JFS School Notices 14/01/22

Dear Parent/Carer

At the end of our first full week in 2022, I just want to say how impressed I have been by the student and parental response to the changes that we have begun to make. As a school, when we spoke of removing line-ups, there was an initial concern that it may lead to a decrease in standards around the school; the reality however, is that students have conducted themselves exceptionally well and are to be commended. Learning time is no longer lost and the days of keeping teeth-chattering, wind-swept children out in the playground when they should be in lessons are now hopefully behind us. As testament to student conduct outside of class, we have been able to remove all staff from duty apart from the Senior Leadership Team who have taken up coverage of the whole school.

Obviously, in any school, there will inevitably be those who wish to nudge at the edges of what is acceptable behaviour and, where that has been the case, students have been removed to the investigation room where they have been met with a small number of staff who are now responsible for deciding discussion, decision and sanction. The vast majority of those conversations have been had by myself, Mrs Joseph, Miss Rigby and Mr Bartram and I hope that the centralisation of these discussions gives you confidence that JFS will be a school built on fair and proportionate responses as we aim to ensure our high expectations are met across the board.

As I get to know children and families in our school, I have spoken to well over 150 of you and can only thank you for the support that you are giving in terms of us reaching those expectations. Behaviour around the school is good. Students are honest and where they do not meet the standards that we ask of them, they always handle the conversation around right and wrong with a maturity that is a credit to you as parents. Our journey is not a wholesale reform of student standards but a gradual refinement until every lesson is completely free from distraction, as indeed the vast majority already are. Alongside that journey though, there is always the understanding that children will always be children and that is certainly something we would never wish to change. The one that has had me laughing most this week has been the two children who took one of the security ropes, clipped an end each to their respective bags and then ran in opposite directions to see what would happen.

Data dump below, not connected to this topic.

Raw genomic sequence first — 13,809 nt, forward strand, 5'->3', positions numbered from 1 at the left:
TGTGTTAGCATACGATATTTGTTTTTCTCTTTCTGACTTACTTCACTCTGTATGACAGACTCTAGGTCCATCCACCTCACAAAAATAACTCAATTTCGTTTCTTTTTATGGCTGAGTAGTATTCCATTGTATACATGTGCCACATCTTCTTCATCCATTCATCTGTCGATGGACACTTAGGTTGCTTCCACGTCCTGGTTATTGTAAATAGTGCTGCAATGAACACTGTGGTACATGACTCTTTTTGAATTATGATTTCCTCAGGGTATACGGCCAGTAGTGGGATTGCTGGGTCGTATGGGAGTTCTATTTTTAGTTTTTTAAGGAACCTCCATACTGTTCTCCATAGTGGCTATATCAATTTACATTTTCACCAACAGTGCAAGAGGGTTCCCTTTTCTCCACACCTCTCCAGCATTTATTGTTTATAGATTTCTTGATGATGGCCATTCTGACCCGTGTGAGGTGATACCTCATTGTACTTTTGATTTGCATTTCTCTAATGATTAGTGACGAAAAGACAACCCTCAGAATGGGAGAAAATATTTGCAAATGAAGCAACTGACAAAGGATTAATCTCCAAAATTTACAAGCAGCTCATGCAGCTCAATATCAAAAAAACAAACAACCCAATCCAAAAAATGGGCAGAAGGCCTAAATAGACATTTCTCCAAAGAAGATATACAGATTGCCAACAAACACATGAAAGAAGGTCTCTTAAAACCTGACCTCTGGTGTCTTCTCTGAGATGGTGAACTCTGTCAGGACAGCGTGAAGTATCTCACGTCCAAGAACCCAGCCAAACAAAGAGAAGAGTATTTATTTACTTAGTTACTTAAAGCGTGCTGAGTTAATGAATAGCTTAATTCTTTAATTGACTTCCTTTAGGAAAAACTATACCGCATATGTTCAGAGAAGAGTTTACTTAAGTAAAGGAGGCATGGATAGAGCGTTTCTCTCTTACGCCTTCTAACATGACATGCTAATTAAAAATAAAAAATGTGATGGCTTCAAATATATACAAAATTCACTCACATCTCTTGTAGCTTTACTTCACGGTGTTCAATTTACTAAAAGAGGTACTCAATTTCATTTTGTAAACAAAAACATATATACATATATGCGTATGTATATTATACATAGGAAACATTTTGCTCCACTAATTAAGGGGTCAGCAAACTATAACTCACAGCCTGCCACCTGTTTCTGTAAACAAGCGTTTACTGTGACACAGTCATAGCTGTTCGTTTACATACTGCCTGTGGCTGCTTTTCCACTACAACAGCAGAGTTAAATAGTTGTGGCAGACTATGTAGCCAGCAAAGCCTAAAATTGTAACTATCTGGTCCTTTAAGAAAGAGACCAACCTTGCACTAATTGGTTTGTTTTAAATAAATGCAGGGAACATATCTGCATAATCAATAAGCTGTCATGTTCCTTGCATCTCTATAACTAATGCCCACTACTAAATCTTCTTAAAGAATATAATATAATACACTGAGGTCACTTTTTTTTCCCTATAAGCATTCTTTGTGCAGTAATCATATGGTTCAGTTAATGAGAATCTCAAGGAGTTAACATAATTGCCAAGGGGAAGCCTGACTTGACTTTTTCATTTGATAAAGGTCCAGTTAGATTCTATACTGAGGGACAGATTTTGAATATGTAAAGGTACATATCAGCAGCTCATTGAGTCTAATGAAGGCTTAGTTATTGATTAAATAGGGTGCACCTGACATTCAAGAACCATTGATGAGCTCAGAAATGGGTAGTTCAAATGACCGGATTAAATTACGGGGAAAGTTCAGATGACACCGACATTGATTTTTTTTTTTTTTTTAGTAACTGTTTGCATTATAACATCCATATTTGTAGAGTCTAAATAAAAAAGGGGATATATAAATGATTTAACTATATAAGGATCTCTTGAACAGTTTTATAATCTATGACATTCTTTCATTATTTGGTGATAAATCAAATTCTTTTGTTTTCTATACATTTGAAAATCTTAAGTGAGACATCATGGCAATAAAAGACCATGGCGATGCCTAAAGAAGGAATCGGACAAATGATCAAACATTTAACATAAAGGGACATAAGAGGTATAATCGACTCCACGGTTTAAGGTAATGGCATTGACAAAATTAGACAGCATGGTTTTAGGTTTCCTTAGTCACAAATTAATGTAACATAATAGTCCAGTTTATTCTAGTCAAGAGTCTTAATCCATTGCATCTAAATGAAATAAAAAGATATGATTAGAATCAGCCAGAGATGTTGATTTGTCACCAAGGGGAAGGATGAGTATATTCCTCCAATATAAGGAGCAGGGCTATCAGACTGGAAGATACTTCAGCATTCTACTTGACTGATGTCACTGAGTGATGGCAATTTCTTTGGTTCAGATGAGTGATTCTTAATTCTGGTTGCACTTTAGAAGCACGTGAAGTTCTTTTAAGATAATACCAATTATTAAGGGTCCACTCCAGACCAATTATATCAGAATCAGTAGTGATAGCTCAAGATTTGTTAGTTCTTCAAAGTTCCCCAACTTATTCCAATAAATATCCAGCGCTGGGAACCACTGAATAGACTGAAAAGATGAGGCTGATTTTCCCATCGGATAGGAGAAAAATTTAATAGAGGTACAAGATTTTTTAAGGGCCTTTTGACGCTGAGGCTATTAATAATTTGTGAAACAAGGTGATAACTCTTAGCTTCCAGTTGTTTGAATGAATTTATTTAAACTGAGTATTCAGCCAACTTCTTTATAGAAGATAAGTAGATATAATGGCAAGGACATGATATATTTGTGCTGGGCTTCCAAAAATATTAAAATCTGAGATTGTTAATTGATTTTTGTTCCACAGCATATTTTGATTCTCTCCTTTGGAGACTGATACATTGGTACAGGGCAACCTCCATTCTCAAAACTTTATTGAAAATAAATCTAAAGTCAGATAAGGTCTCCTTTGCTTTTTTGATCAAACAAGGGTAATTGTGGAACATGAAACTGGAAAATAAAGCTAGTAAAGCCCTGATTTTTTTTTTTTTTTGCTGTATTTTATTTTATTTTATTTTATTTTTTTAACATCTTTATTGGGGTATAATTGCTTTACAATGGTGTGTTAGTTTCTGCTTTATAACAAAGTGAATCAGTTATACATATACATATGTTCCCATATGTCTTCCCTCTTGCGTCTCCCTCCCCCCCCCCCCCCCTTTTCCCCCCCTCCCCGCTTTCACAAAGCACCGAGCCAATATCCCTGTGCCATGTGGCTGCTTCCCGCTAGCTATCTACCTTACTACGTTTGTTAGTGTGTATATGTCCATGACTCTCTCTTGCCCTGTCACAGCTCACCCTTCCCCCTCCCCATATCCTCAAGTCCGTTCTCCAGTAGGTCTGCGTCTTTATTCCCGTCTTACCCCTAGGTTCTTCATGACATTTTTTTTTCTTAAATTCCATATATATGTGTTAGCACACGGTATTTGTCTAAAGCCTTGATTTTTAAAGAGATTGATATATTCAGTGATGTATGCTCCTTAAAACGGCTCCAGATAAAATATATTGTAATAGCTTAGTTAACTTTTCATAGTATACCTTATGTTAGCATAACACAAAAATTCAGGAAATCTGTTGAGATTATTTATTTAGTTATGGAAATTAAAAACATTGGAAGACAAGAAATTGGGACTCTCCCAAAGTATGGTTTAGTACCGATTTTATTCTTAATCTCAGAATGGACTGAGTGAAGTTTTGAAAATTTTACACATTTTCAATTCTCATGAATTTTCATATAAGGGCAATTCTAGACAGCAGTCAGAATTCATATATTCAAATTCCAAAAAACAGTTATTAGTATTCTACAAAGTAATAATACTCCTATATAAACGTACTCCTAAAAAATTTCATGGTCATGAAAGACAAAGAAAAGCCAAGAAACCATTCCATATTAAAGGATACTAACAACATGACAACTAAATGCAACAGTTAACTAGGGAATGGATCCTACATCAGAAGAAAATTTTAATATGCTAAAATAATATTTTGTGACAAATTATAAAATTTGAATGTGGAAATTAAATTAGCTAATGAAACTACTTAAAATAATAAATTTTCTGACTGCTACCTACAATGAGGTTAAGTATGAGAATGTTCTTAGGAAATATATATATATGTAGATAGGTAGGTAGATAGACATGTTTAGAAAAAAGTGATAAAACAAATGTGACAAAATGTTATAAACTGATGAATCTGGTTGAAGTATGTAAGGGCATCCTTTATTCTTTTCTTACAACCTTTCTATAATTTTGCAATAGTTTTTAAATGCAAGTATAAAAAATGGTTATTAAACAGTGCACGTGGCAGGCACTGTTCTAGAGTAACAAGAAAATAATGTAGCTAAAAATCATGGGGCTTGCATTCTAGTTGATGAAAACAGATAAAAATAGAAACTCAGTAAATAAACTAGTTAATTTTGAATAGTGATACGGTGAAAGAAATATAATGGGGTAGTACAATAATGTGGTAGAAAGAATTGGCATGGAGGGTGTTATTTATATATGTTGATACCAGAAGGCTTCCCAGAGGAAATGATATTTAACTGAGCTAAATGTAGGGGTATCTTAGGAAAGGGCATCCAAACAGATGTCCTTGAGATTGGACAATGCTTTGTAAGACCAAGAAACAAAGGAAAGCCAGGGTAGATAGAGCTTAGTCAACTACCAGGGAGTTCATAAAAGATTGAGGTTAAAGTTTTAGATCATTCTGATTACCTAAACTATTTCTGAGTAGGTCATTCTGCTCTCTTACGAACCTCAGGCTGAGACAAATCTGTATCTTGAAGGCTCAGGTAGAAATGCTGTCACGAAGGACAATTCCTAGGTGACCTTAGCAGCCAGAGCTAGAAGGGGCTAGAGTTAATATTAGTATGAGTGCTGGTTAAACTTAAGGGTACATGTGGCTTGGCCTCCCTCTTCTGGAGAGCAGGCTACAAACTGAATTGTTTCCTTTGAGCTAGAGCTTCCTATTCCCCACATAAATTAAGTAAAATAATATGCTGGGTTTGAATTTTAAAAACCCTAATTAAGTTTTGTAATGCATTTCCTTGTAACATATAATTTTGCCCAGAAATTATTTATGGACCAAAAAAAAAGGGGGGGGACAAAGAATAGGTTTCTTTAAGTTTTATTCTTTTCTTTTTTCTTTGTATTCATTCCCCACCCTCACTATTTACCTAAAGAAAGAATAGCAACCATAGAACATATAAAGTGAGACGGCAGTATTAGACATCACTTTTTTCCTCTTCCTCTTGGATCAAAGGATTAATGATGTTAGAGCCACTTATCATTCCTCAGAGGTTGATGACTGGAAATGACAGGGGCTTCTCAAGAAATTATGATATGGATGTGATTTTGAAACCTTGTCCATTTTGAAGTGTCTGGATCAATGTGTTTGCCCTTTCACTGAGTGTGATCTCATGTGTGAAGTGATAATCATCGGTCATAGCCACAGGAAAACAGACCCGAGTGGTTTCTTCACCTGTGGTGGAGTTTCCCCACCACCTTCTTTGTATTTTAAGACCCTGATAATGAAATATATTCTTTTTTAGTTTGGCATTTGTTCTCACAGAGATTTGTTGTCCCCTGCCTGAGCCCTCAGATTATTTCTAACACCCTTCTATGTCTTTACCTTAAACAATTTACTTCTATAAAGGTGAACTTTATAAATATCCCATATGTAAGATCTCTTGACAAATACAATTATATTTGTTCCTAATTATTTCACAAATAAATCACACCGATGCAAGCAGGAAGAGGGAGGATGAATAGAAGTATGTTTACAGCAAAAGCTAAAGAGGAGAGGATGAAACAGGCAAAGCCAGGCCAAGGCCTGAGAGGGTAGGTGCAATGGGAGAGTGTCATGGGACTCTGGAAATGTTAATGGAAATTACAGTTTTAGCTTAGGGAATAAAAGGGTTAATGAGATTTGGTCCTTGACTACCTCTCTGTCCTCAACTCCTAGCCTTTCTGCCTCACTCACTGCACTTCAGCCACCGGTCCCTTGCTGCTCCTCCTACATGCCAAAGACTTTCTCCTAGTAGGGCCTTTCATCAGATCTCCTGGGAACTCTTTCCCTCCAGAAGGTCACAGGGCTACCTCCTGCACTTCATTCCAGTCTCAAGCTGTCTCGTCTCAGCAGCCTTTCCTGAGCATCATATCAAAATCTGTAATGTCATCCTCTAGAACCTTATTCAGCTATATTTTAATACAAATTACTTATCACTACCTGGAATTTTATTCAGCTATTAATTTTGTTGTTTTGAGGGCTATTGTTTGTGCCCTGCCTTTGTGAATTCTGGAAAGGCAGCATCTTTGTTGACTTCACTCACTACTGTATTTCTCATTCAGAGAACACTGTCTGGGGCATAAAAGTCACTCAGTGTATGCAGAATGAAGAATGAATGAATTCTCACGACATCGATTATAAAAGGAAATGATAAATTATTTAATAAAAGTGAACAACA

On the more serious topic of school improvement, with regard to SEND, as I said last week, this is a significant focus for us. We have begun to work as a teaching group to consider how we can better support our children and have also increased our administrative capacity to help improve our communication. I would ask you to bear with us whilst we embed these systems, but it is my hope that by February we will have taken a significant step forward. As I have said before, the constant changes that the school has been subjected to over the past few years mean that processes have become tangled. It is well within our ability to sort these and we will do so as soon as possible.

In the meantime, I wish you the loveliest of weekends.

Shabbat shalom

Dr David Moody

D’Var Torah

Parshat Beshalach – Exodus 13:17-17:16

When the B’nei Yisrael stood at the precipice, the banks of the Reed Sea with the advancing Egyptians behind them, the sea split and the build-up of fear and worry dissipated in the blink of an eye.

This, however, poses a question. The B’nei Yisrael had already been released from slavery in a blaze of glory and divine assistance, why was worry about the future still playing on their mind? One answer could be that even though in actuality a person is free, he or she is not actually ‘free’ unless they are free from worry and insecurity. To spend time worrying about what the future may hold is an exercise in futility as even though future events may work out even better than you had wished, you still suffered in the present. So it is up to us to gain mastery over our thoughts and gain true freedom in our lives.

Shabbat Shalom

Simon Rinkoff
Head of Faculty for Jewish Education

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